There is much to celebrate as February comes to a close! This week’s recognitions include: Lab Manager Adrian Gonzalez joins TNI’s Chemistry Expert Committee; Celeste Carruthers is the first woman chosen as Editor-in-Chief of the Economics of Education Review; Oak Ridge National Laboratory and joint faculty member at UT awarded a grant of nearly $1 million from the National Science Foundation; a 2019-2020 Tennessee Architecture Fellow wins a 2020 national AIA/ACSA Housing Design Education Award; and Professors in the Department of Earth and Planetary Sciences received their AAAS rosette pins at the 2020 AAAS Annual Meeting in Seattle. Continue reading
Recognitions, February 12
The first half of February brings; a UTIA student selected to serve as a design team member for National 4-H Congress; student entrepreneurs selected for a national pitch competition; an artist and educator chose to be a 2020 BarberMcMurry Endowed Professor; an architecture student chosen as winner of a holiday design competition.
UT Team Develops Model to Predict Hernia Surgery Recovery Outcomes
Could patients experience less pain and possibly have better recovery outcomes if their fears or emotional issues were addressed before surgery?
Three researchers at the University of Tennessee, Knoxville, recently developed a predictive model to examine that question.
Rebecca Koszalinski, assistant professor in the College of Nursing; Anahita Khojandi, assistant professor in the Department of Industrial and Systems Engineering in the Tickle College of Engineering; and Bruce Ramshaw, a physician and adjunct professor in the Haslam College of Business, examined data collected from 102 patients who underwent ventral hernia repair surgery.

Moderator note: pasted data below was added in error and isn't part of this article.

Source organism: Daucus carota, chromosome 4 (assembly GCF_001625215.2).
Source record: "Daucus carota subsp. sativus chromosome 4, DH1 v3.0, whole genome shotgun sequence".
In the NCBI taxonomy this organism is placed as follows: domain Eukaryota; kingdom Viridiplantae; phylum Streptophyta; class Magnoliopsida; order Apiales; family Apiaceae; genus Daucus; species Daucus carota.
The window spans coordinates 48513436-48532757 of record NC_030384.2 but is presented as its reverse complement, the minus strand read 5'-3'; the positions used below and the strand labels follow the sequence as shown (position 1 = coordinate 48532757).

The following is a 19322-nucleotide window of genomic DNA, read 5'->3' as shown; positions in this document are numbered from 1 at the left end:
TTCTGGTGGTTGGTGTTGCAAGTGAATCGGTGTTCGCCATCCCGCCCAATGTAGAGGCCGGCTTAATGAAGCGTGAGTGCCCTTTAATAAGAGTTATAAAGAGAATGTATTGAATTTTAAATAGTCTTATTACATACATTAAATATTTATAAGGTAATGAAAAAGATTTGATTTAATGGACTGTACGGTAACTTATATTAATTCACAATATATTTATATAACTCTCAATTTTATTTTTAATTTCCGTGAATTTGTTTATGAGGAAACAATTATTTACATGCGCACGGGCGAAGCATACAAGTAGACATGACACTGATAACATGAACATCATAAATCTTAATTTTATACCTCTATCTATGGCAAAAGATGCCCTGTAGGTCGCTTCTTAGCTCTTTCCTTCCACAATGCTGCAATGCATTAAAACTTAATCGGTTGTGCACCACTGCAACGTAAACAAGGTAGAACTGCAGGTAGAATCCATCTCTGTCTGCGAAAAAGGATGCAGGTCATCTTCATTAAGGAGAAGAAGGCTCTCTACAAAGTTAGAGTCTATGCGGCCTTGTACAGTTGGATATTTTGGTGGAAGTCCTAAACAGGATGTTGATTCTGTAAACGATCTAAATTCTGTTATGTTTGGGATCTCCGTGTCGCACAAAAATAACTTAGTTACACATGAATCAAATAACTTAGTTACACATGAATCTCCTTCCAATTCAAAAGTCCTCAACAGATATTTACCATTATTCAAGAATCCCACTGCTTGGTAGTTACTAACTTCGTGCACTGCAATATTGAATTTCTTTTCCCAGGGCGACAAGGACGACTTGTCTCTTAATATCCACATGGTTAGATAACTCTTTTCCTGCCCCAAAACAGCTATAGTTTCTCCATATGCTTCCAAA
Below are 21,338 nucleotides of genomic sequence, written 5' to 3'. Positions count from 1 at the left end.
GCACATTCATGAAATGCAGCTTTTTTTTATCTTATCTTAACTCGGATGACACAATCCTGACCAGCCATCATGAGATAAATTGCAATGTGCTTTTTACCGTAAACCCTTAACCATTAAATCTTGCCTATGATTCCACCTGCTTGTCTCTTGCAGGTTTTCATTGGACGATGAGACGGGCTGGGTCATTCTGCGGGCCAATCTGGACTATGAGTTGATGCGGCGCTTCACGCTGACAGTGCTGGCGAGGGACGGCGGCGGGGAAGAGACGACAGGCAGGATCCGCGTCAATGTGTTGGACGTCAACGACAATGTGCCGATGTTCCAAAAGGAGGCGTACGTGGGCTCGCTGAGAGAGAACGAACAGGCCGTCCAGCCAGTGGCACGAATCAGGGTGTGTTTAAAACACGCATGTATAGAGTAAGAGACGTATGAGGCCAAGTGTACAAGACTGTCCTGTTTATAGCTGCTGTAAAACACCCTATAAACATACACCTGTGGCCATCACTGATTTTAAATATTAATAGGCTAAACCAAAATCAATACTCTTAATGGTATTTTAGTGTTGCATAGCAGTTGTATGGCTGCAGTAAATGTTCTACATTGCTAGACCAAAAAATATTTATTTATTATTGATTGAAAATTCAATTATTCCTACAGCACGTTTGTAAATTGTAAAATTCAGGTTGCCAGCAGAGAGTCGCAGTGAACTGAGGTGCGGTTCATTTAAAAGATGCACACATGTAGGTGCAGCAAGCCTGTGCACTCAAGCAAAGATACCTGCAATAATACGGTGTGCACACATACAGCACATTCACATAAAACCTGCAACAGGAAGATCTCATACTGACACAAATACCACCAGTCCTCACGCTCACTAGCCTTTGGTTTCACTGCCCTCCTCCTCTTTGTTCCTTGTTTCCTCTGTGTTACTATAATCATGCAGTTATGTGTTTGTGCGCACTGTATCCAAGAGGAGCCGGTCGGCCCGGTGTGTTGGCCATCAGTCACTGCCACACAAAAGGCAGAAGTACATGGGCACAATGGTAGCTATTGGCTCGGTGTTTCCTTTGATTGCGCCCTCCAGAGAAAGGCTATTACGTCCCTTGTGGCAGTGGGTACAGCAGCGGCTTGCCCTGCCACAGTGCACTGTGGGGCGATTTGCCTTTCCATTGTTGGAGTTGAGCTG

Read more about their research at news.utk.edu
Recognitions, December 11
There’s been a lot to celebrate lately! A UT alumna was named a 2020 Rhodes Scholar—UT’s ninth; another student won UT’s very first Mitchell Scholarship; four faculty members received NSF Early Career awards; two faculty were named AAAS fellows; a UT professor is among the most highly cited researchers; the Haslam College of Business MBA program ranked 50th in the nation; two English professors received recognition for their work; and a former Earth and Planetary Sciences professor was posthumously honored with a special journal issue.
Recognitions, October 30
A UT biophysicist has been awarded a $1.84 million Maximizing Investigators’ Research Award (MIRA) from the National Institute for General Medical Science (NIGMS) to investigate how the 3D folded structure of the human genome reacts to physical stress in health and disease.
The award provides funding to operate Rachel Patton McCord’s lab and research program. McCord is an assistant professor in UT’s Department of Biochemistry and Cellular and Molecular Biology.
NIGMS is among the National Institutes of Health (NIH). The MIRA program provides long-term stability—the funding is granted over five years—and allows for flexibility if the direction of a project shifts.
McCord’s project seeks to clarify the role of a chromosome’s structure in its biological response to physical stress, which can inform future disease diagnosis and treatment.